Twenty-two-year-old Marsea Lopez from Springdale, Arkansas, has been collecting vintage clothes from thrift shops and vintage stores since she was 14 years old. For the first time, she sold items from her collection at an outdoor vintage clothing market in Fayetteville on Nov. 16.
Three vintage vendors, Mal Cibulka, Damned 2 Divine and Crimson and Clover sold their items alongside Lopez at Crimson and Clover’s second vintage market Nov. 16 from 10 a.m.-3 p.m.
Thirty people attended the event, said Darcy Harris, an owner of Crimson and Clover.
“The idea behind this was to make an inclusive market,” said Nick Harris, an owner of Crimson and Clover. “There’s a lot of people in town that are selling stuff online, so we just kind of wanted to make something where we could get everyone together and trade things and everybody can make a little money.”
Lopez was at the market to sell vintage items that she has collected across the last eight years.
“I just have collected all of this stuff for a really, really long time,” Lopez said. “It’s gotten to the point where my boyfriend and my parents are like ‘Marsea you really need to get rid of all of this stuff.’”
This is Lopez’s first vintage clothing market that she has attended and it was her first time selling her collection.
“I just view it all as a piece of art and it’s kind of hard for me to part with it, but I’ve kind of decided that maybe it’s time,” Lopez said.
Lopez hopes to open a vintage boutique one day to sell her finds.
Lexa Jeffus, owner of Damned 2 Divine Clothing Club, has been collecting, reworking and selling vintage clothes on her Instagram, @damned.2.divine, since 2016.
Jeffus’ goal is to make second-hand goods more accessible to people and to teach people about sustainability through clothes, she said.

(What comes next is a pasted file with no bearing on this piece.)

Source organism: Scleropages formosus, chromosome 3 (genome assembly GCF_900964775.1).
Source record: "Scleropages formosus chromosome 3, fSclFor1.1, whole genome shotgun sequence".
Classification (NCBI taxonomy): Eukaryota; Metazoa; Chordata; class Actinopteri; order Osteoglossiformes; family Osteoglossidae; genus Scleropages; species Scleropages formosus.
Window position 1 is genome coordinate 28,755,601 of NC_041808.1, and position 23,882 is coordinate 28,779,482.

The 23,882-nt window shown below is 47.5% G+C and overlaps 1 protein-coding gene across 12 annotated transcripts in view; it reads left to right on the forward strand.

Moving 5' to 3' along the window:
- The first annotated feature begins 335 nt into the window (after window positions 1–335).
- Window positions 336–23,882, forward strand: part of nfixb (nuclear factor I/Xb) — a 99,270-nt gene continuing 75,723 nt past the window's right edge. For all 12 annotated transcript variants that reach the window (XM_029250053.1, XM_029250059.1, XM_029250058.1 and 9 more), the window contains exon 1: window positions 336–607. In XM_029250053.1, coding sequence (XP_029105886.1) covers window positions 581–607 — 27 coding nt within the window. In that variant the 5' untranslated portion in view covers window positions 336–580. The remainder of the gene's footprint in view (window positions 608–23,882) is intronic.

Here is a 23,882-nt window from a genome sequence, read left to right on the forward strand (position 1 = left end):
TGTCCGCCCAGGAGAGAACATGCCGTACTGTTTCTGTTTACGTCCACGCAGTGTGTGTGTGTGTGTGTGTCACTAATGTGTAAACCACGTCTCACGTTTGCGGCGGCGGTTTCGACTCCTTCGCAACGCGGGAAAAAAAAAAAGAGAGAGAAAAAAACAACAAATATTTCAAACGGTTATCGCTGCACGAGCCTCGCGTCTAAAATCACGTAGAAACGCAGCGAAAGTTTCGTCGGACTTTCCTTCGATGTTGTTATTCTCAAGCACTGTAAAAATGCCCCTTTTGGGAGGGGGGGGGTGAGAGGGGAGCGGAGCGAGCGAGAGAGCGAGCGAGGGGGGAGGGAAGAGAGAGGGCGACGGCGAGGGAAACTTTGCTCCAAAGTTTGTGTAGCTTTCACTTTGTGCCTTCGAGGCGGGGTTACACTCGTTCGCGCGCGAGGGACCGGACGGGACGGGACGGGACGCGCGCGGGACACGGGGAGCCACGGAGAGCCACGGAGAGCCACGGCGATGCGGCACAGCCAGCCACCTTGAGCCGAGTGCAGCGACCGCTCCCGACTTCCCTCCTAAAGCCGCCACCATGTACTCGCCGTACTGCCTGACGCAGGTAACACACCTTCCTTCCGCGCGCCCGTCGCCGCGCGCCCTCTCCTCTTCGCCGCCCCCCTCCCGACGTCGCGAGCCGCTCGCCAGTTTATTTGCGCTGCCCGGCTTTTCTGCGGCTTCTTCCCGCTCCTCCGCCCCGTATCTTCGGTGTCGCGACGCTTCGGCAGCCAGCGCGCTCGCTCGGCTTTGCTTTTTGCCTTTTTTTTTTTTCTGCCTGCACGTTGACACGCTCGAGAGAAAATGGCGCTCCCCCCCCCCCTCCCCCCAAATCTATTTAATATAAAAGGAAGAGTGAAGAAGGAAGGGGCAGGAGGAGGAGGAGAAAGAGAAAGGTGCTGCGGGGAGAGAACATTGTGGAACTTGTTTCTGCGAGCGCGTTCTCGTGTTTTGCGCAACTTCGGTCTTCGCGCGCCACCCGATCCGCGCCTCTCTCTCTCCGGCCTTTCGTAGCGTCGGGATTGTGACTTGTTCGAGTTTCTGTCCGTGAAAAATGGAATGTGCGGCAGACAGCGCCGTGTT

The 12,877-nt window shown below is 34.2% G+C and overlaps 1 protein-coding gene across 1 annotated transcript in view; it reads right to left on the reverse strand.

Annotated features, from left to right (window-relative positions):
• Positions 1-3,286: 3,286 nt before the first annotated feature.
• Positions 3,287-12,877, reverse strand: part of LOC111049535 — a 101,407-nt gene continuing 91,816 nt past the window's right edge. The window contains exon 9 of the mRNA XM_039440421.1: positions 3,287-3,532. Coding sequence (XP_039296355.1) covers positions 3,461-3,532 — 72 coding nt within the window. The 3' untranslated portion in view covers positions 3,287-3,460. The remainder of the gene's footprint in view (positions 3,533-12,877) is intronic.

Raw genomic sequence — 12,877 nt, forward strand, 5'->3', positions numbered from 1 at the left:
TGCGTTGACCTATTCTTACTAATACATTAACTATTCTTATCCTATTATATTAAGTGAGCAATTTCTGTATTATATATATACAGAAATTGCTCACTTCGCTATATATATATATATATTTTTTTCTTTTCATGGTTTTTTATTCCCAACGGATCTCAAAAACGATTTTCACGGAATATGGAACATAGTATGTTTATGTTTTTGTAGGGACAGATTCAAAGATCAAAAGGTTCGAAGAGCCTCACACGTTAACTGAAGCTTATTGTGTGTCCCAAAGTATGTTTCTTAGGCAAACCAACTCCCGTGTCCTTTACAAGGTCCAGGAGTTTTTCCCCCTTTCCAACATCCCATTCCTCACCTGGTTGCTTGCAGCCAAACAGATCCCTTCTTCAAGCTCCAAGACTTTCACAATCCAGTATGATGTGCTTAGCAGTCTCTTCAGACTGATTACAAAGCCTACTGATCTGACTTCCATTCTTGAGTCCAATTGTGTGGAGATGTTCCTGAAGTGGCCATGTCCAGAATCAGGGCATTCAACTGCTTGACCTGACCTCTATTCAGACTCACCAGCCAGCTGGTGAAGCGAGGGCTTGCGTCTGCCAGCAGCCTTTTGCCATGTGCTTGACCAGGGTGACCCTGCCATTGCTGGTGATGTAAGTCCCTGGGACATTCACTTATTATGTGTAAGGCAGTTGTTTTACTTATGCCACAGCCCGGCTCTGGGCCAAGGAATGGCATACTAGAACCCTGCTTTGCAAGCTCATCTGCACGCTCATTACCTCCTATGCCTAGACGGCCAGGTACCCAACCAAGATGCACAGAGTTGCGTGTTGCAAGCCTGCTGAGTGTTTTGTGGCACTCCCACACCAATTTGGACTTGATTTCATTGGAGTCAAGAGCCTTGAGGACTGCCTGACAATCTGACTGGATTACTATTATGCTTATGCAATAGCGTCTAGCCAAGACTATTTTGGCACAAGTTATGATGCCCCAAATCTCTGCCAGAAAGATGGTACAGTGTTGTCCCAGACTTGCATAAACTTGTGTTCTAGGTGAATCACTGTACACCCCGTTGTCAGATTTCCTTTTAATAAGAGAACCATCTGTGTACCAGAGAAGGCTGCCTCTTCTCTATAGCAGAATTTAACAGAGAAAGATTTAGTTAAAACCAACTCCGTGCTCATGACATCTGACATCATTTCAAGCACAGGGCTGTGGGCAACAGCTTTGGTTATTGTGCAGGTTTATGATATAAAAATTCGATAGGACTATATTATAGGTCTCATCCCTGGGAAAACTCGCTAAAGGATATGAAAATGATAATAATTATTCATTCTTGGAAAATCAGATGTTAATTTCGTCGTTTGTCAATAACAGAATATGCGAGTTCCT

“I'm really excited that Crimson and Clover is creating this event for the vintage community,” Jeffus said. “It's a great thing for the community, it’s bringing people together and it’s creating a support system where there wasn't one before.”
Cibulka, who has been creating jewelry for six years, had a table displaying her handmade earrings, pins, key chains, hair clips and other small items.
Most of Cibulka’s work is made of resin, an easily-customizable epoxy material, she said.
Cibulka thinks that as long as people are happy with her items, then she will feel successful, she said. Cibulka recently made an Instagram account, @mal.formed, to start promoting and selling her items, she said.
If markets in the future are postponed because of bad weather, they will happen on the following Saturday.
Nick Harris thinks that the market was successful and hopes to have a few more before the end of 2019, he said.
“I think it'll really grow, but we want to keep it regular so that people will get in tune with coming down here and growing our list of vendors,” Nick Harris said. “We want to offer new and exciting things every time.”